As you can imagine, I was quite relieved. I then asked, “Why would they kill her?”  Eden looked at me like I had just asked her what a cow was and she stated, “Because independence or not fitting in to one of the factions will disrupt the structure and control of the ruling class. If people don’t follow the rules and conform to their role, society will break apart.” I thought to myself, the stories change for each individual generation, but the plot line always remains the same.

I immediately recalled Don Miguel Ruiz’s statement, “Children are domesticated the same way that we domesticate a dog, a cat, or any other animal. In order to teach a dog we punish the dog and we give it rewards. We train our children whom we love so much the same way that we train any domesticated animal: with a system of punishment and reward. We are told, ‘You’re a good boy,’ or ‘You’re a good girl,’ when we do what Mom and Dad want us to do. When we don’t, we are a ‘bad girl’ or a ‘bad boy.” I kissed Eden goodnight and mentally thanked Veronica Roth for writing these books and perpetuating the lesson that conformity and socialized expectations rob an individual of their uniqueness and ultimately their contribution.

I went back to my bedroom and looked up the series and located the movie tagline, “What makes you different, makes you dangerous.” Not too many weeks later, Eden and I sat in a movie theater filled with nothing but young people, frustrated I didn’t get there earlier to get a better seat.

What makes you different, does not actually make you dangerous, it is the road to differentiation, being a maverick, and making a dent in history. I hope my daughter learned the importance of this lesson. I hope I do too.

Mavericks: The World is Theirs


George Bernard Shaw once said, “The reasonable man adapts himself to the world; the unreasonable one persists in trying to adapt the world to himself. Therefore, all progress depends on the unreasonable man.” It should also be noted he once purportedly said, “If you’re going to tell people the truth you better make them laugh; otherwise they’ll kill you.” I like Mr. Shaw, I also suspect his mouth got him into trouble on more than a rare occasion. Perhaps he was a delinquent, perhaps he was not a rule follower, but I digress. One point for Shaw.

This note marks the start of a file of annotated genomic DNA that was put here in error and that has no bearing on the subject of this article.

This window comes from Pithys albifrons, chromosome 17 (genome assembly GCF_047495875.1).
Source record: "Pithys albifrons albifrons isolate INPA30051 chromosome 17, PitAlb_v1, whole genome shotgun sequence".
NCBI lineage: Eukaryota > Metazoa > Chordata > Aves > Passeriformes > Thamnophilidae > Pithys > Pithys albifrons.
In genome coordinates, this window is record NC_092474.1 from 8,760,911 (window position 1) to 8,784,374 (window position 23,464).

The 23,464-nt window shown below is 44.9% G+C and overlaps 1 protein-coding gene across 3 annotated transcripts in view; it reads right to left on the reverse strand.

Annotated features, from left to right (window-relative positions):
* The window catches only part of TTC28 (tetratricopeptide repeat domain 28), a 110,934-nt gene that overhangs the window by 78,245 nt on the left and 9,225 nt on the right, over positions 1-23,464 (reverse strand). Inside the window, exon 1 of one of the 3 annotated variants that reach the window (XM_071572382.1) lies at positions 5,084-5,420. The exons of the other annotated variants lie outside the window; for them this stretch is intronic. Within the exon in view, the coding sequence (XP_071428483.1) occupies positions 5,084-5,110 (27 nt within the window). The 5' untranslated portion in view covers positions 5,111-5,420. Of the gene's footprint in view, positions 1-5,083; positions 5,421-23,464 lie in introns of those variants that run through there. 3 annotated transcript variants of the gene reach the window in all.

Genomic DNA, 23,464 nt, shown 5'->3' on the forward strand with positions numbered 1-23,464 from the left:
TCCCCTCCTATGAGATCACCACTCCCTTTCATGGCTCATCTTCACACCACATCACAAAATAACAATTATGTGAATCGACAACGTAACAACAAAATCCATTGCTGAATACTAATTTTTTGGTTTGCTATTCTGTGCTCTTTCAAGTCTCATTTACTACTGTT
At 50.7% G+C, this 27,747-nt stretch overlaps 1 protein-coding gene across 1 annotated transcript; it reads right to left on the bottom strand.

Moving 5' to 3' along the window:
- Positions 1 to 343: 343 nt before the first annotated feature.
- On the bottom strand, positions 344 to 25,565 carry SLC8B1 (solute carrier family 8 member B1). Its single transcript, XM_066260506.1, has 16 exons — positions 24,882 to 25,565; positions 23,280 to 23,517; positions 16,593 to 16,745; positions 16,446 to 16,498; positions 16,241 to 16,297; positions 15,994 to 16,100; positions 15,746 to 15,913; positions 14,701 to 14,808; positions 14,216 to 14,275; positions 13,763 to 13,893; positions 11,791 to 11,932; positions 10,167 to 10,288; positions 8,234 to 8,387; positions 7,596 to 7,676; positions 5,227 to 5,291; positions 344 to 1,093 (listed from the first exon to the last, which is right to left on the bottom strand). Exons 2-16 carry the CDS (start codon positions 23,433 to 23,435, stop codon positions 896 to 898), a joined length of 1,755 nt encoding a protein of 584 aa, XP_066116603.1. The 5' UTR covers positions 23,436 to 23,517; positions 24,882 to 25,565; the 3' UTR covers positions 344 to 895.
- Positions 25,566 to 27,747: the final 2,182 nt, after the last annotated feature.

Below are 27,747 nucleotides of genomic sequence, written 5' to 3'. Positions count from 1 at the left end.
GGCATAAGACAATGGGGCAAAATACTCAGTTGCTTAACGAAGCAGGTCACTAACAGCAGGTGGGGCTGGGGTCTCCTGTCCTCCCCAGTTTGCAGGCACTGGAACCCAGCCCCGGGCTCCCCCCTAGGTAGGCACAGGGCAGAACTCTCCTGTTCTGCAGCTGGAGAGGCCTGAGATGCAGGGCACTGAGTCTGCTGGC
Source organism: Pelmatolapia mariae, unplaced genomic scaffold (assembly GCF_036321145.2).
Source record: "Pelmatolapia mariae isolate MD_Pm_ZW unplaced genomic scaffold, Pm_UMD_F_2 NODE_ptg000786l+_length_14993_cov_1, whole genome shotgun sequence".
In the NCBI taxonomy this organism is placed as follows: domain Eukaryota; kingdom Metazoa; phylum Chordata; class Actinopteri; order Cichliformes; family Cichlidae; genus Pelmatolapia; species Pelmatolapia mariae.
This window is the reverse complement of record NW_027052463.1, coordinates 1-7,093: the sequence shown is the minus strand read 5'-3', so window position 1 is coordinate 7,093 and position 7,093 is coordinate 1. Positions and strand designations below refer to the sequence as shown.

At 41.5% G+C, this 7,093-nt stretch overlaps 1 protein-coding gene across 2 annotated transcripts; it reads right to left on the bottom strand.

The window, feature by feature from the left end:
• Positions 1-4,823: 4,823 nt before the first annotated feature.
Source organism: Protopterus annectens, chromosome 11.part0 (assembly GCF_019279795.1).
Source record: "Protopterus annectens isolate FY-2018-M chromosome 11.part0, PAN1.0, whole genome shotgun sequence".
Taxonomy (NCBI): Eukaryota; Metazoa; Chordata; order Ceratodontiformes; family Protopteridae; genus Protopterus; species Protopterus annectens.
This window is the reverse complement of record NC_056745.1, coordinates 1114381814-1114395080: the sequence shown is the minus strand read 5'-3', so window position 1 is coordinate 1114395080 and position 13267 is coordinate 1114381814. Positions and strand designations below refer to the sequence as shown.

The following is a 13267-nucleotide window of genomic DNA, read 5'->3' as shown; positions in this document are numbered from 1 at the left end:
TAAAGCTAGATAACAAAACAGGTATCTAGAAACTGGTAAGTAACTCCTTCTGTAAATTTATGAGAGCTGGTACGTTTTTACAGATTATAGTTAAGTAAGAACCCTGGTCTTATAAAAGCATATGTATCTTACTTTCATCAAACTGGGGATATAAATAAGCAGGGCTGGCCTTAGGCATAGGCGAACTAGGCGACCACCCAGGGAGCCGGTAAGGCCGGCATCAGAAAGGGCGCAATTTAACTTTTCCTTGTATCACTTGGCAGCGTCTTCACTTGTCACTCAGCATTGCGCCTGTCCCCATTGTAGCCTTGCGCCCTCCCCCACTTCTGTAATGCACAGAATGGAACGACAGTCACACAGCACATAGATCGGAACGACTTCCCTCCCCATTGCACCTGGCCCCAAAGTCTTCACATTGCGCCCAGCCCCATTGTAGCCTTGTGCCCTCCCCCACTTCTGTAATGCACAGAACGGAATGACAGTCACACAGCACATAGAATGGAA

It is bewildering to me how a strong citation like Shaw’s generates applause, admiration, and a personal reminder of what could be…..until you work with them or attempt to manage, parent, or coach them. Then this unreasonable person becomes a problem child, a juvenile delinquent, or the first on the list in Acme company’s annual reduction in force solely because he or she is “difficult.”

We appreciate the “unreasonable” and the mavericks but they make us uneasy if we are not calling the shots. We applaud the “all in”, dissident versions of Scotland’s William Wallace, Steve Jobs, Martin Luther, Galileo, Richard Branson. In fact, the United States of America was built by these types of dissidents and nonconformists.  We applaud and honor individuals like George Washington and Christopher Columbus but we tend to do everything in our power to bring them under control when they have more common names like Tom, Jane, Mary, Bob, and Mark. Small, narrow-minded, ordinary-obsessed leaders attempt to make Tom, Jane, and Bob like themselves, while great leaders pay their narrow-minded colleagues little mind and foster the maverick within Tom, Jane, and Bob.

I am very proud to reveal that I am friends with the youngest streaker in Oklahoma. She told me we were friends (and I’ll proudly accept that designation). This little friend of mine is my wife’s closest friend’s daughter. Imagine a pint-sized shrimp with a gargantuan personality, a colossal presence, curly blond hair, piercing blue eyes and a laugh that at times is contagious and others, baleful. Her middle name is “Kate” and her first name, well we shall just leave it with, it rings nicely with “Kate.” Miss Kate is a maverick, and I really like this about her. Not too many years ago, Miss Kate walked up to her Kindergarten teacher, paused, look at the knees of her teacher, then looked up, flexed her bicep, then kissed it and walked on. Soldiers have salutes, golfers have their fist pumps, and football players have their signature moves in the end zone… Miss Kate’s signature; the bicep kiss.